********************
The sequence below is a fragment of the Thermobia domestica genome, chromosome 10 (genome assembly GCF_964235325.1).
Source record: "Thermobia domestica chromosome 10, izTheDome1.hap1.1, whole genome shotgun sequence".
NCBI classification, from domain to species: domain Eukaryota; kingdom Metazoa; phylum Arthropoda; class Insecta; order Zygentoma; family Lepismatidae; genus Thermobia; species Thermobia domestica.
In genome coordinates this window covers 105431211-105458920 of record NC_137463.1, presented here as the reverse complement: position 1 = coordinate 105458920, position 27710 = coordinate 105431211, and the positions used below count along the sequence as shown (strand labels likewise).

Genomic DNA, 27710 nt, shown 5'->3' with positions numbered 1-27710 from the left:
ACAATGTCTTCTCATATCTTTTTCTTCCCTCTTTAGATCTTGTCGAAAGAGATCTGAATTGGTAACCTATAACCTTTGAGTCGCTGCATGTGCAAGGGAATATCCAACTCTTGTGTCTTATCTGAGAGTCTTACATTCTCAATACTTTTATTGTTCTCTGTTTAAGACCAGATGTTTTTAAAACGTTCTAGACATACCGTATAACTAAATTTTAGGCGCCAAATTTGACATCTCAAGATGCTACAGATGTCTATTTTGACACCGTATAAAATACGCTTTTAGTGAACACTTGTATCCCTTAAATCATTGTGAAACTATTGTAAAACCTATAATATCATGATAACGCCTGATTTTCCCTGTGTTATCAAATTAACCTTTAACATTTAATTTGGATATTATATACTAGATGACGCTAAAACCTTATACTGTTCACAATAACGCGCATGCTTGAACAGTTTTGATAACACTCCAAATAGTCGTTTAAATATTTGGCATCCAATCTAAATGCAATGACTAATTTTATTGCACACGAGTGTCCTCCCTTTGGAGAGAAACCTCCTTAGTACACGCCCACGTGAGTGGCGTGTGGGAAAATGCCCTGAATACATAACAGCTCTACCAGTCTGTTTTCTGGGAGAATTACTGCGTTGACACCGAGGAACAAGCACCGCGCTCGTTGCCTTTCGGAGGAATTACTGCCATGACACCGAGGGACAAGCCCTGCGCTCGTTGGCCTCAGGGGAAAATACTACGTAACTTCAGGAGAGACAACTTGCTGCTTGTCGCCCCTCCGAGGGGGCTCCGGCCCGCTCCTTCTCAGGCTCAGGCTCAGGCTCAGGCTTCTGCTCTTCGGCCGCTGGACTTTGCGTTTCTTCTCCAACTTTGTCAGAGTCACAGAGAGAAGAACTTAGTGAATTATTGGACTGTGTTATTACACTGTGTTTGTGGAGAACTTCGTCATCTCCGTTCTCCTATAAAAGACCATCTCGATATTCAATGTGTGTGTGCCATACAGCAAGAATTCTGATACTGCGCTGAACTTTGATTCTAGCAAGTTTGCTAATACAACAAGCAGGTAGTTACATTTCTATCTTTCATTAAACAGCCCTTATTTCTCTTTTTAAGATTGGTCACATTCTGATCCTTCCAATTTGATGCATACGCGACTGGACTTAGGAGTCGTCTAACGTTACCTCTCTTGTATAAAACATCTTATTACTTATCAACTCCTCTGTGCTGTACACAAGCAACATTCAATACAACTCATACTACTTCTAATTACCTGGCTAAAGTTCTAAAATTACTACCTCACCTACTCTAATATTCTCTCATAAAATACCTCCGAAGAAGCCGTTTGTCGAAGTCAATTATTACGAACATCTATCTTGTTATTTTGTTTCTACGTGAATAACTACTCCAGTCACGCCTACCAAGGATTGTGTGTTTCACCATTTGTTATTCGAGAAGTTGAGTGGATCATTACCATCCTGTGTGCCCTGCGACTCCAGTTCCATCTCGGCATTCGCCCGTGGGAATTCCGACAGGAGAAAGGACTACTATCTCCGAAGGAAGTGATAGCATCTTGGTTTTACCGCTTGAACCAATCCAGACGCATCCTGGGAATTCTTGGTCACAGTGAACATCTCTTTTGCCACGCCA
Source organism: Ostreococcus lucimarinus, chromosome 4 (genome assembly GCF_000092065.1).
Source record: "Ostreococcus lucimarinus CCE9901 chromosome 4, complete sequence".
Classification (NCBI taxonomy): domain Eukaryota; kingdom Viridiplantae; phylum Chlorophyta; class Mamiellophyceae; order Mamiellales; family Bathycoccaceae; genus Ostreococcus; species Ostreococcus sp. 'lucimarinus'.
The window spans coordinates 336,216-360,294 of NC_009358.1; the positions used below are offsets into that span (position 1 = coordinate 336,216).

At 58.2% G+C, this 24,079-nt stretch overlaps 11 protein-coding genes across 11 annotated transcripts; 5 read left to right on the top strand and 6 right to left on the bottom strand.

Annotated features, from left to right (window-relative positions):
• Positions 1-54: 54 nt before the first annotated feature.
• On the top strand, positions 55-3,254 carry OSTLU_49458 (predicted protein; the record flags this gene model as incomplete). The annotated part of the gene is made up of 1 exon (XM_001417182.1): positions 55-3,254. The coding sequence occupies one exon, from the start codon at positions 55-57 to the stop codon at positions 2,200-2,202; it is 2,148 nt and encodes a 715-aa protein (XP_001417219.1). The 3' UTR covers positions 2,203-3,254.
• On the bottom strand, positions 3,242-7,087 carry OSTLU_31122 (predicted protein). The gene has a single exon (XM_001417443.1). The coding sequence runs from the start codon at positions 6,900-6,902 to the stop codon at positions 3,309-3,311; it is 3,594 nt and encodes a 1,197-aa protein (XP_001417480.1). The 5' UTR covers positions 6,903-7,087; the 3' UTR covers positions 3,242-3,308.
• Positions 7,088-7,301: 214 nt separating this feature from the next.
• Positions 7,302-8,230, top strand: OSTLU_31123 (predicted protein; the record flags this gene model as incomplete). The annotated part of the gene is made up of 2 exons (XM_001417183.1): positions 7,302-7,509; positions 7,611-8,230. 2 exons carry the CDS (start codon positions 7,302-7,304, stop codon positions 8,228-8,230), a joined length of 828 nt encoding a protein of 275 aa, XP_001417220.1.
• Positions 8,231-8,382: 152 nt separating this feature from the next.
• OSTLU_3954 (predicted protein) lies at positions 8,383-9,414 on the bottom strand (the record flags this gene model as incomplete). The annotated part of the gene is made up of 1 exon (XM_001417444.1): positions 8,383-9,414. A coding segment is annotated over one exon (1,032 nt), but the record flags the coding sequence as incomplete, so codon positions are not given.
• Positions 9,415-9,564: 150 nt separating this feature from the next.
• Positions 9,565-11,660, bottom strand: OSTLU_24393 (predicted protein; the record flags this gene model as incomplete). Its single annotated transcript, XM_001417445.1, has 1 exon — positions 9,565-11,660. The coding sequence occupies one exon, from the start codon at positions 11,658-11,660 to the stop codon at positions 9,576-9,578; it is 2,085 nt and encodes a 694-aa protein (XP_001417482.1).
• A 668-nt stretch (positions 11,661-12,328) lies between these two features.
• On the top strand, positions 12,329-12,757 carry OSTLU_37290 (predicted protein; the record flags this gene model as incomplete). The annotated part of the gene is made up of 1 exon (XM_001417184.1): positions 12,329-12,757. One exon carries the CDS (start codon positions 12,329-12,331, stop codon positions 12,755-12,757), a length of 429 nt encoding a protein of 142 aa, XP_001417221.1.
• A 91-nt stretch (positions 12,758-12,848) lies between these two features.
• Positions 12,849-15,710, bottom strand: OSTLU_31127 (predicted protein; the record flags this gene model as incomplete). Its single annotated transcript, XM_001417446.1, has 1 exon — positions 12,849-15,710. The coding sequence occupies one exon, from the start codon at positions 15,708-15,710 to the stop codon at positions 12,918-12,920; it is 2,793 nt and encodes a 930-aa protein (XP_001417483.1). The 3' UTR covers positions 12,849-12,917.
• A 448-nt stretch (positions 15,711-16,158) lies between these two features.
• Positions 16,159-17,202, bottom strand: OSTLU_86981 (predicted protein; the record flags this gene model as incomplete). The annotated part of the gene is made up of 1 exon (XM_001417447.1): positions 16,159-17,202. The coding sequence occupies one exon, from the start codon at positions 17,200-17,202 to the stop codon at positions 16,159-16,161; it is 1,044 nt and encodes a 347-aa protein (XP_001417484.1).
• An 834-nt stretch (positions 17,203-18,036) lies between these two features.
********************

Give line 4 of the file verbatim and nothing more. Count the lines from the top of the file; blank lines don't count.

In genome coordinates this window covers 105431211-105458920 of record NC_137463.1, presented here as the reverse complement: position 1 = coordinate 105458920, position 27710 = coordinate 105431211, and the positions used below count along the sequence as shown (strand labels likewise).